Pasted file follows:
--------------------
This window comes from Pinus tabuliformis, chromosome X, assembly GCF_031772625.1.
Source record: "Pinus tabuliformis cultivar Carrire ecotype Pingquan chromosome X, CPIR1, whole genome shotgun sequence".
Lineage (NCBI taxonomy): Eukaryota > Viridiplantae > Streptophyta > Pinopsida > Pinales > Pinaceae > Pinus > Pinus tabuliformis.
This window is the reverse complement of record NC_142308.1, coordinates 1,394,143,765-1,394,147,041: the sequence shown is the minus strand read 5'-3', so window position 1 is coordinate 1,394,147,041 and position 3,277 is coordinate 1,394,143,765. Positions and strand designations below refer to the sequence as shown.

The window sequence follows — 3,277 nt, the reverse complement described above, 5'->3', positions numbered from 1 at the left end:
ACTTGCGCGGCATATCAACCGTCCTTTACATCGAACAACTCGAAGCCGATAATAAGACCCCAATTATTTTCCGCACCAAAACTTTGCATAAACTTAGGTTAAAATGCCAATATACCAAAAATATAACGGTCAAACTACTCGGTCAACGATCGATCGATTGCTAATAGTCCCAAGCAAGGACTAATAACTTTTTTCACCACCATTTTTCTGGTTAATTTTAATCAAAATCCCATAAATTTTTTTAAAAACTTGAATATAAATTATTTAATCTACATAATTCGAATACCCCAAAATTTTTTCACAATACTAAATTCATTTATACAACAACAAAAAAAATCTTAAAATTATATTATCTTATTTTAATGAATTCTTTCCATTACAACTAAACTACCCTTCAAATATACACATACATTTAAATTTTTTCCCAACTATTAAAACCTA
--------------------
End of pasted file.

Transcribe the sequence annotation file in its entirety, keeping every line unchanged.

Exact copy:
This window comes from Pinus tabuliformis, chromosome X, assembly GCF_031772625.1.
Source record: "Pinus tabuliformis cultivar Carrire ecotype Pingquan chromosome X, CPIR1, whole genome shotgun sequence".
Lineage (NCBI taxonomy): Eukaryota > Viridiplantae > Streptophyta > Pinopsida > Pinales > Pinaceae > Pinus > Pinus tabuliformis.
This window is the reverse complement of record NC_142308.1, coordinates 1,394,143,765-1,394,147,041: the sequence shown is the minus strand read 5'-3', so window position 1 is coordinate 1,394,147,041 and position 3,277 is coordinate 1,394,143,765. Positions and strand designations below refer to the sequence as shown.

The window sequence follows — 3,277 nt, the reverse complement described above, 5'->3', positions numbered from 1 at the left end:
ACTTGCGCGGCATATCAACCGTCCTTTACATCGAACAACTCGAAGCCGATAATAAGACCCCAATTATTTTCCGCACCAAAACTTTGCATAAACTTAGGTTAAAATGCCAATATACCAAAAATATAACGGTCAAACTACTCGGTCAACGATCGATCGATTGCTAATAGTCCCAAGCAAGGACTAATAACTTTTTTCACCACCATTTTTCTGGTTAATTTTAATCAAAATCCCATAAATTTTTTTAAAAACTTGAATATAAATTATTTAATCTACATAATTCGAATACCCCAAAATTTTTTCACAATACTAAATTCATTTATACAACAACAAAAAAAATCTTAAAATTATATTATCTTATTTTAATGAATTCTTTCCATTACAACTAAACTACCCTTCAAATATACACATACATTTAAATTTTTTCCCAACTATTAAAACCTA